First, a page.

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Blood in the Stool (Rectal Bleeding) (cont.)

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Video capsule and small intestine enteroscopy

If neither an upper or lower gastrointestinal source of blood in the stool is found, the small intestine becomes suspect as the source of the bleeding. There are two ways of examining the small intestine. The first is the video capsule, a large pill containing a miniature camera, battery and transmitter that is swallowed and relays photos of the small intestine wirelessly to a recorder carried over the abdomen. The second way to examine the small intestine is with a specialized endoscope similar to the endoscopes used for EGD and colonoscopy. The advantage of these endoscopes over the video capsule is that bleeding lesions can be biopsied and treated, something that can't be done with the capsule. Unfortunately, small intestinal enteroscopy is time consuming and not generally available. Patients often must be sent to centers where small intestinal enteroscopy is available.

MRI and CT tomographic angiography

Magnetic resonance imaging (MRI) and CT scan can both be used in a manner similar to X-rays in visceral angiography, diagnostic procedure that has been discussed previously. The use of MRI and CT angiography for diagnosis in gastrointestinal bleeding is a relatively recent development, and their value has not been clearly defined. They could be considered experimental.

Nasogastric tube aspiration

If there is concern about bleeding coming from the stomach or duodenum, nasogastric tube aspiration can be done. A thin, flexible rubber or plastic tube is passed through the nose and into the stomach. The liquid contents of the stomach then are aspirated and examined for visible blood. (The contents also can be tested for occult blood.) If the bleeding is coming from the stomach, there may be visible blood in the aspirate. There also may be visible blood if the bleeding is coming from the duodenum if some of the blood leaks retrograde back into the stomach. The main difficulty in interpreting results of aspiration is that there may be no blood if the bleeding has stopped even temporarily. Therefore, the absence of blood in the aspirate cannot completely exclude the stomach as the source of the bleeding. Only esophagogastroduodenoscopy can exclude causes of upper gastrointestinal bleeding.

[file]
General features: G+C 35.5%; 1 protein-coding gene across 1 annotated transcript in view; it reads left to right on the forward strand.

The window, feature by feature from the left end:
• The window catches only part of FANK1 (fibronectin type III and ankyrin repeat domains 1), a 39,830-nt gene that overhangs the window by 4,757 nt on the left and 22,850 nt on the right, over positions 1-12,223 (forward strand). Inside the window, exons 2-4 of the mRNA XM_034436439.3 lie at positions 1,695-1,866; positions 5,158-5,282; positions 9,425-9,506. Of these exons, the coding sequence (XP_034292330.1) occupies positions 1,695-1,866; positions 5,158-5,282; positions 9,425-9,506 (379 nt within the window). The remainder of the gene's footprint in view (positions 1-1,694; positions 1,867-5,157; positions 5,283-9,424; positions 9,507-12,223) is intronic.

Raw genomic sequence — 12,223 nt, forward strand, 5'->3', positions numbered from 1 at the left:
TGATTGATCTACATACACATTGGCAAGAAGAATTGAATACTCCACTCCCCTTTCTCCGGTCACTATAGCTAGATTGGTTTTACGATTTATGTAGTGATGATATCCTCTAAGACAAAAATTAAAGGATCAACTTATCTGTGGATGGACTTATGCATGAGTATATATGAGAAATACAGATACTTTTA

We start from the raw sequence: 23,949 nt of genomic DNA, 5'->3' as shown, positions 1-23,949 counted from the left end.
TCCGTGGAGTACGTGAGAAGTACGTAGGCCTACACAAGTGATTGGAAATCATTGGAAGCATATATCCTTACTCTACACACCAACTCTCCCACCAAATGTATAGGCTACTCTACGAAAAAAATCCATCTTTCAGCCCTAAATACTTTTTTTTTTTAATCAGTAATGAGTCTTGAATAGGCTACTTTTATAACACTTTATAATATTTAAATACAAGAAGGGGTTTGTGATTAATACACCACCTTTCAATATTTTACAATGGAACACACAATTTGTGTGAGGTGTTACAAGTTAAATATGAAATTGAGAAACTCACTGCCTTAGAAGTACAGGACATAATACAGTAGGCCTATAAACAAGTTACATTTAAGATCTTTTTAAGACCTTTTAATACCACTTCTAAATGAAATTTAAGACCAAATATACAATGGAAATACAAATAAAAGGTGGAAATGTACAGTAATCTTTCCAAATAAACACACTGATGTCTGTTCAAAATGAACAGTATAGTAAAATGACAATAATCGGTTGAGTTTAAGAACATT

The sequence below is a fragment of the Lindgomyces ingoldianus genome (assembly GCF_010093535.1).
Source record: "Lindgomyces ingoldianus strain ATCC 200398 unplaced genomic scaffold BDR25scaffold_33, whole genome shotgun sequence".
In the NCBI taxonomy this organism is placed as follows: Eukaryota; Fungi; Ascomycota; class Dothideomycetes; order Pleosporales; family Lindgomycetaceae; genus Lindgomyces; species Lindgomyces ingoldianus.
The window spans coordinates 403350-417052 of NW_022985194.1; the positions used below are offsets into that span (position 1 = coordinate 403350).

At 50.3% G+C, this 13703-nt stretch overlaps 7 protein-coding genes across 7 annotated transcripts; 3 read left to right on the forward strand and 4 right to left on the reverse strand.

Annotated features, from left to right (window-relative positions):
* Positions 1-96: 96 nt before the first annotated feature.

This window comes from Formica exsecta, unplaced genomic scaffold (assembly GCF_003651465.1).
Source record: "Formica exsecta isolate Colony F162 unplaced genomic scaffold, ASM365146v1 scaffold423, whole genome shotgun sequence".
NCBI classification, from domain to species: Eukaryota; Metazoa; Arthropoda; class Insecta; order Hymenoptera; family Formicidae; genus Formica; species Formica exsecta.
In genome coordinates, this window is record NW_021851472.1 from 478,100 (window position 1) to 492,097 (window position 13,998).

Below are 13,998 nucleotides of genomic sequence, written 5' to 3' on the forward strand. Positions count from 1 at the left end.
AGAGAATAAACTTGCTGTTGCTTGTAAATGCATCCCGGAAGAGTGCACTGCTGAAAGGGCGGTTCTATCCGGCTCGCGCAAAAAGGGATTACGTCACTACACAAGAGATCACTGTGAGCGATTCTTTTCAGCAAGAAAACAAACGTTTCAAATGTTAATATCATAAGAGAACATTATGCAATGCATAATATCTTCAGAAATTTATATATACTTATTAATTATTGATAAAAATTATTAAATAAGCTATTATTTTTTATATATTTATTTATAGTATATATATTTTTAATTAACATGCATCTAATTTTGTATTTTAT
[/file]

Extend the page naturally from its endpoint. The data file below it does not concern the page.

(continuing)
Medically Reviewed by a Doctor on 12/4/2014

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Blood in the Stool - Experience Question: Please describe your experience with blood in the stool.
Blood in the Stool - Cause Question: What was the cause of blood in your stool?
Blood in the Stool - Diagnosis Question: What was the diagnosis of blood in the stool?
Blood in the Stool - Treatment Question: Depending on the cause, what was the treatment for blood in the stool?
Blood in the Stool - Hemorrhoids Question: Please describe your experience with hemorrhoids and blood in your stool.
Blood in the Stool - Anal Fissures Question: Please describe your experience with anal fissures and rectal bleeding.
Blood in the Stool - Other Causes Question: Which one of these were the cause of your case of rectal bleeding, and please describe your experience.
Blood in the Stool - Infection Question: What infection caused your case of rectal bleeding, and how was it treated?
Blood in the Stool - Ulcers or Gastritis Question: Was it ulcers or gastritis that caused your case of rectal bleeding, and how was it treated?
Blood in the Stool - Esophageal Bleeding Question: Please describe your experience with rectal bleeding and esophageal bleeding.
Blood in the Stool - Additional Causes Question: If not mentioned previously, what caused your case of rectal bleeding?
Blood in the Stool - Associated Symptoms Question: What symptoms did you have that occurred with rectal bleeding?
Source: MedicineNet.com
http://www.medicinenet.com/blood_in_the_stool_rectal_bleeding/article.htm

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